May 21, 2020

Is Suicide the Unpardonable Sin?

Nathan W. Bingham & Sinclair Ferguson
Is Suicide the Unpardonable Sin?

Christians disagree about whether or not suicide is the unpardonable sin. But what does Scripture say? Today, Sinclair Ferguson brings the truth of God’s Word to bear on this serious subject.


NATHAN W. BINGHAM: I'm here on the Ligonier campus with one of our teaching fellows, Dr. Sinclair Ferguson. Dr. Ferguson, is suicide the unpardonable sin?

DR. SINCLAIR FERGUSON: Nathan, that's a big question, and it's a very sensitive question for some of us because we've known people who have taken their own lives. And I think the first thing to say is, suicide is not the unpardonable sin because we know what the unpardonable sin actually is. Jesus tells us in Mark 3 in the passage beginning at verse 22 that the unpardonable sin is the rejection of Jesus Christ and responding to Him or treating Him essentially as though He were demonic. That is very clearly stated. So, suicide is not the unpardonable sin.

Second thing I think to say is sometimes people's views of this are clouded by the fact that Judas committed suicide. But Judas committed suicide out of despair of the fact that he had betrayed Jesus, because actually he had been indwelt by Satan. It's the only person in the New Testament of whom we read that Satan actually entered into him. So in many ways we might say Judas is such a unique case. He was not clean, Jesus says. Judas is such a unique case that we shouldn't explore the question through the lenses of Judas Iscariot.

I think the third thing to say is that every breach of any commandment is a sin. Our catechisms tell us that all of the breaches of the commandments are sin, and that taking our own life is a sin. But we mustn't think of suicide, although it is so serious in a sense, it is. It's irreparable from one point of view. But what if a man died when he was coveting? We might say, "Well, that's not such a serious sin," but it's still sin. And one small sin sinks us for all eternity unless there is forgiveness with God.

And so I think that helps us to understand that taking your own life does not belong entirely to a category of its own. And then I think we need to ask questions as to how is it this happens. And the reason it often happens is because people despair of getting help. And so I think if someone takes their own life, one of the questions we need to ask is actually the question, if God promises to provide a way of escape and we were supposed to be that way of escape, then we bear a huge responsibility. We might even say we bear a responsibility for our sin that we were not able to get through sufficiently to that person. That He knew that we would take all the inconveniences that were necessary to hold them up.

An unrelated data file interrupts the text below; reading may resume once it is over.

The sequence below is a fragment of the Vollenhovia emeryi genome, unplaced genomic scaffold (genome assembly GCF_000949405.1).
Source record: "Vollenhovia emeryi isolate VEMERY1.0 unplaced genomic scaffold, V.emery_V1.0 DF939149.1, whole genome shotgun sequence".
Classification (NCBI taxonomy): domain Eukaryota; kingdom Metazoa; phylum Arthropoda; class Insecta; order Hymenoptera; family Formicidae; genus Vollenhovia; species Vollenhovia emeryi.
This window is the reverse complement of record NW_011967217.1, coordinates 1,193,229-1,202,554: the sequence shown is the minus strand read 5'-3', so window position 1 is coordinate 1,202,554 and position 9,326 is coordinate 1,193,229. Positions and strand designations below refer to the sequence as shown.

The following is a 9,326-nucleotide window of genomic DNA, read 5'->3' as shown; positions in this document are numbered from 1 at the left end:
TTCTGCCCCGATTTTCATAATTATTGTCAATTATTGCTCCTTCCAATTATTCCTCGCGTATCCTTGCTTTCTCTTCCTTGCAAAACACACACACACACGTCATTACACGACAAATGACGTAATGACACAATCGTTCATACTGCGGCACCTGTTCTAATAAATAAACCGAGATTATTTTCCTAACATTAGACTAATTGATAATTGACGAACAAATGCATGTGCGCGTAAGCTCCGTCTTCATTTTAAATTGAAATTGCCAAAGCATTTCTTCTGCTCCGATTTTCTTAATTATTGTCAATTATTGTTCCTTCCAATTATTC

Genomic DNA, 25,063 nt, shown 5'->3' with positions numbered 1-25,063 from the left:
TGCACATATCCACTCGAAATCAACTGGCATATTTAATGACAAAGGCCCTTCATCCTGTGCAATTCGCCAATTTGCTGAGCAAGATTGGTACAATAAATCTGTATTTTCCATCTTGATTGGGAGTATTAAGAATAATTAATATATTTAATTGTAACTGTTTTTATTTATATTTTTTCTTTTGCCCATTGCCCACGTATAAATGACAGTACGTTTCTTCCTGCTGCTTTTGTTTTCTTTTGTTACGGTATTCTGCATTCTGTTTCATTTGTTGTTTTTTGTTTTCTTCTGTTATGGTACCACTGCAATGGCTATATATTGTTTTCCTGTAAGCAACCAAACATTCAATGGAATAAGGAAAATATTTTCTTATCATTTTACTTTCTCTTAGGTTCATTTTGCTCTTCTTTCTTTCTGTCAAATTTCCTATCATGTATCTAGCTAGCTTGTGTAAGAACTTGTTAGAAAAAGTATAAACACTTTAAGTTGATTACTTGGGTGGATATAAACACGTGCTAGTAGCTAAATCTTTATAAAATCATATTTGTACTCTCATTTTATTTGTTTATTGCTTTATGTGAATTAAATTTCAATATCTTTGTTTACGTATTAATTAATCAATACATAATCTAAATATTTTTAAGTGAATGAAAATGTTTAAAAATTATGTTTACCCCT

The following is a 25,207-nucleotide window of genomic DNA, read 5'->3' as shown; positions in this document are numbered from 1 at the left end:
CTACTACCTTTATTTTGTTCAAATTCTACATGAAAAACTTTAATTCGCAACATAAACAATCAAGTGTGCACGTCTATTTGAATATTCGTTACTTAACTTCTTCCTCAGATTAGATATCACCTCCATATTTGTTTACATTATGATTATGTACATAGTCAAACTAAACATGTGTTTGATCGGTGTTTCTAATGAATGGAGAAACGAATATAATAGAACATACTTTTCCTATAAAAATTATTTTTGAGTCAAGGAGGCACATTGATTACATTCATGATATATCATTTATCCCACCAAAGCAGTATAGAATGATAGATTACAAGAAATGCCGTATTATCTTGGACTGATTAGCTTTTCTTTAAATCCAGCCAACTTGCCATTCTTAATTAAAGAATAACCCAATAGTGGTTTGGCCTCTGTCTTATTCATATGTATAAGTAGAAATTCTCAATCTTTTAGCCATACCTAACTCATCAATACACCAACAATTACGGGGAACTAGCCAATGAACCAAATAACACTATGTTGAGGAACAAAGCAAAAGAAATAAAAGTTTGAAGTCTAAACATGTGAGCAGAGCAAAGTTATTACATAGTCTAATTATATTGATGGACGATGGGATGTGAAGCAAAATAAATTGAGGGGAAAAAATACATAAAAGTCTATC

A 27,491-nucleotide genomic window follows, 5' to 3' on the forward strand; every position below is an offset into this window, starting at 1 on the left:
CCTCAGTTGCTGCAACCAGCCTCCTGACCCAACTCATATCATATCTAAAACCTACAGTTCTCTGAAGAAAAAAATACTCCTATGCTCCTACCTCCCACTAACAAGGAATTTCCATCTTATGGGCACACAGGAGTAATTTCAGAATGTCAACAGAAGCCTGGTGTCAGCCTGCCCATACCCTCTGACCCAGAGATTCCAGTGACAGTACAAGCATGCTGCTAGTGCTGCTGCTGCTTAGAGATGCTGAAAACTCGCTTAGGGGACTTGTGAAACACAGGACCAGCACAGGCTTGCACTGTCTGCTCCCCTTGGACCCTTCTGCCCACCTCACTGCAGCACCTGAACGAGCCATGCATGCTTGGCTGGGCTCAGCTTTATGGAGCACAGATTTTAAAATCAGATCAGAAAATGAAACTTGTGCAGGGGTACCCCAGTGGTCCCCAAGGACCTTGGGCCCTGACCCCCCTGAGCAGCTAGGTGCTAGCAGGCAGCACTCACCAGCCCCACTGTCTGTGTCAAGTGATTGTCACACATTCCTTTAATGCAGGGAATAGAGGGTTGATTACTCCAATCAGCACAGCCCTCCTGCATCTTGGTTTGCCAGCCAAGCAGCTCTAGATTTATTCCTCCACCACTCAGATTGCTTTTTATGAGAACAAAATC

I think of a friend I had, a minister who was a kind of pied piper with youngsters; this would be more than forty years ago now. He took his own life. I just remember thinking, "How can it be that this man who was so loved didn't know sufficiently that he was loved enough by us, that we would hold him up?" And I think the reason was because we didn't really display that kind of love.

So I think my bottom-line answer is I believe that man is in heaven. I've known other people who have taken their lives and I don't understand fully; I have known people who have been driven to that edge, and my heart has broken for them. I have never myself been there. But I realize how dark that world is. And I also realize how the evil one can so easily cloud their minds into thinking that life will be better for everyone if they are not part of it. And since we all sin that way in lesser ways, I think we need to be profoundly sensitive to the darkness into which a saint can actually fall. And there is a question surrounding that that I cannot answer: Why does God in His sovereignty permit these things? And that's a question I think we just have to leave with the Lord.